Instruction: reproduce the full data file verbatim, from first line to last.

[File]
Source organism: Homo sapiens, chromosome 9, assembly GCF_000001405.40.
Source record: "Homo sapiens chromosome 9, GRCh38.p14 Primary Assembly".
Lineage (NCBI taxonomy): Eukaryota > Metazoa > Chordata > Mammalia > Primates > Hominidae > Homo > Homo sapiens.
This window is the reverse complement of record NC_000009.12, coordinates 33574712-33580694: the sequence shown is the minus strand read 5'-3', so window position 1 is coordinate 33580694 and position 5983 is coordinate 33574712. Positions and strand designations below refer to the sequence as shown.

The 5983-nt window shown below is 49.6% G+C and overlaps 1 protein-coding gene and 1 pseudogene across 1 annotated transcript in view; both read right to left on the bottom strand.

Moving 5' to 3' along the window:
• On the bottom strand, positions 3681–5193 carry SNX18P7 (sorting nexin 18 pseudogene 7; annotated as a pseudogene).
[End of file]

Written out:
Source organism: Homo sapiens, chromosome 9, assembly GCF_000001405.40.
Source record: "Homo sapiens chromosome 9, GRCh38.p14 Primary Assembly".
Lineage (NCBI taxonomy): Eukaryota > Metazoa > Chordata > Mammalia > Primates > Hominidae > Homo > Homo sapiens.
This window is the reverse complement of record NC_000009.12, coordinates 33574712-33580694: the sequence shown is the minus strand read 5'-3', so window position 1 is coordinate 33580694 and position 5983 is coordinate 33574712. Positions and strand designations below refer to the sequence as shown.

The 5983-nt window shown below is 49.6% G+C and overlaps 1 protein-coding gene and 1 pseudogene across 1 annotated transcript in view; both read right to left on the bottom strand.

Moving 5' to 3' along the window:
• On the bottom strand, positions 3681–5193 carry SNX18P7 (sorting nexin 18 pseudogene 7; annotated as a pseudogene).